Why Junk Mail Matters

If you keep up with Apple you’ll doubtless be watching very closely for the new iPad/Slate/whatever tablet-style computer-thing to be released next Thursday morning, 4am Brisbane time. You might even be wondering what it will be good for? If you have a laptop and an iPhone, why would you need anything else? Well, a few reasons.

Living without a letterbox, we don’t get junk mail. That’s made me realise the power of a piece of print: it hangs around. Simply because it’s there, it gets read at breakfast, dinner, whenever. We still get the RACQ monthly magazine and it hangs about too. As we aren’t fans of the local newspaper, we simply don’t get one.

A tablet computer which actively presented news to me would be left around the house — in a way a laptop isn’t — and would actually get read. Reading a lot on the iPhone can be a pain, simply because of the size of the screen. However, I have read books on it, and I read The Guardian a lot more now that I have their app. I can choose to see more of what I want to read and skip the ads. As with the iPhone itself, it’s all about making the experience better, easier to use. Yes, I could read the website for free, but I’ll pay (once!) for the ability to easily find Charlie Brooker’s latest rants and see my news on the front page.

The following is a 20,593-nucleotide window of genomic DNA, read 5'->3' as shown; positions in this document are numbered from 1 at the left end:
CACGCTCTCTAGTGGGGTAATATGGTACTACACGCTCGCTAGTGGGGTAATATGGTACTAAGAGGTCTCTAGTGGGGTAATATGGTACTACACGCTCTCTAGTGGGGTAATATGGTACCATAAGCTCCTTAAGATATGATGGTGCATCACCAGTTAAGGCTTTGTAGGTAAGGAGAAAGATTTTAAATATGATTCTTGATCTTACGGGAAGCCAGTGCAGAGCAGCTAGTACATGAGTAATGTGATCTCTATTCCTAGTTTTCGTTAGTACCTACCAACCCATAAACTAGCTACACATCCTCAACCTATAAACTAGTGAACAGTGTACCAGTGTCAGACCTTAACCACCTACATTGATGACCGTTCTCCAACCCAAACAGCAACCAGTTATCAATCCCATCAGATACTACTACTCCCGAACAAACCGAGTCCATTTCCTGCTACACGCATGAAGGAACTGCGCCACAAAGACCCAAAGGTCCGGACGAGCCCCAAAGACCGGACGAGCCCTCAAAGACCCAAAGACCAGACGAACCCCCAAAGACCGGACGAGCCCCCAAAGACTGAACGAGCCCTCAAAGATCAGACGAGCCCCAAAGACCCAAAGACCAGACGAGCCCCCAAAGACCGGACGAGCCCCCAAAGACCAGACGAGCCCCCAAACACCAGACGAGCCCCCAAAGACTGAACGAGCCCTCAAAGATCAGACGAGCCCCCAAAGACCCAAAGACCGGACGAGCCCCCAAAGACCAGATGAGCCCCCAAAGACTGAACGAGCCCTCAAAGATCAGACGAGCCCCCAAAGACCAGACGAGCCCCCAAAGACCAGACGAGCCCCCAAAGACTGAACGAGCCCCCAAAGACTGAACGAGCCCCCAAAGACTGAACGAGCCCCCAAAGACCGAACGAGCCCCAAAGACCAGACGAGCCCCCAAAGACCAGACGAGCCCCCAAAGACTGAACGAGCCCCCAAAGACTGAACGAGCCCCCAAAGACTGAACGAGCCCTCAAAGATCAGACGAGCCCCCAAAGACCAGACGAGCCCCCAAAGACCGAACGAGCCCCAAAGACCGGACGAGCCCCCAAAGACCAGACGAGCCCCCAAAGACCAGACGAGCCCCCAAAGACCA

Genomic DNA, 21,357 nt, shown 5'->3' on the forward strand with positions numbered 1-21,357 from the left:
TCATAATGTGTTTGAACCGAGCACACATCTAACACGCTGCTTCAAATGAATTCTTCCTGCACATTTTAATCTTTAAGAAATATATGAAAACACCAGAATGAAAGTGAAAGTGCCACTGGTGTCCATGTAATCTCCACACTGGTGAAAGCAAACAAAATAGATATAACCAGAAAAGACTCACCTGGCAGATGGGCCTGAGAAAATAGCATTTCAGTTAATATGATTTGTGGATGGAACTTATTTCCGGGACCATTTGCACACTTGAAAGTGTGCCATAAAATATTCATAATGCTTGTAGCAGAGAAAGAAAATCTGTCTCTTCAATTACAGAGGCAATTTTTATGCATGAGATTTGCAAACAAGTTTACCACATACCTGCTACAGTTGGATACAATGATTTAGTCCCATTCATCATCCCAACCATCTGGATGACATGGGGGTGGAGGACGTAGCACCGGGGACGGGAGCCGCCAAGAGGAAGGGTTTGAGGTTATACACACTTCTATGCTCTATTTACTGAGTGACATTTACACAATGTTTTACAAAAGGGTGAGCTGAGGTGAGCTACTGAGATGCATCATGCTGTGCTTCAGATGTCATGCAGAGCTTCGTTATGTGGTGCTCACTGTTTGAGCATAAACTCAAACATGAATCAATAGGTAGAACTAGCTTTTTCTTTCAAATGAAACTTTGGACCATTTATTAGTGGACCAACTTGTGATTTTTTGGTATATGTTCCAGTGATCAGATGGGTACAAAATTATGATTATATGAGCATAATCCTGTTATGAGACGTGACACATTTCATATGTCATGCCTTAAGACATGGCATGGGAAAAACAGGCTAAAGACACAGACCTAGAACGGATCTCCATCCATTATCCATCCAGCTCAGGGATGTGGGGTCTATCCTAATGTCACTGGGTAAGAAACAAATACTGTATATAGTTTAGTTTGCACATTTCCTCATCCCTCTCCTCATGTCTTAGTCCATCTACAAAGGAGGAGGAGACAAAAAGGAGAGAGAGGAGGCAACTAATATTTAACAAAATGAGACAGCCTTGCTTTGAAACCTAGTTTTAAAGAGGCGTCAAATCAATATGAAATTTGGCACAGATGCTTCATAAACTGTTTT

So, hanging around the house. Surfing, reading and watching videos from bed or sofa. Sure. But the thing that would really make a difference? Imagine what the best iPhone apps could offer if they had much more screen space. Think about your current apps (games for starters) and I think you’ll find a few things you’d love even more if they were bigger.

There are already screen-sharing/remote control apps which let you see your local Macs on your phone — much more useful showing the full screen. A holiday computer with a Lonely Planet app that gives you an interactive version of a guidebook, with maps in English that locate you — but guidebook-sized. A 5MP still/HD video camera with a 10″ viewfinder? Hell yeah. A video-chatting machine that’s much lighter and easier to use than the current solutions? Yes please. Some truly cool stuff from the multi-touch interface is a given.

People like apps because Apple made them accessible and easy to buy. Applications on a Mac or a PC are still a scary concept for most people — if it didn’t come pre-installed, it doesn’t exist. Computers scare people. iPhones don’t. The tablet probably won’t either.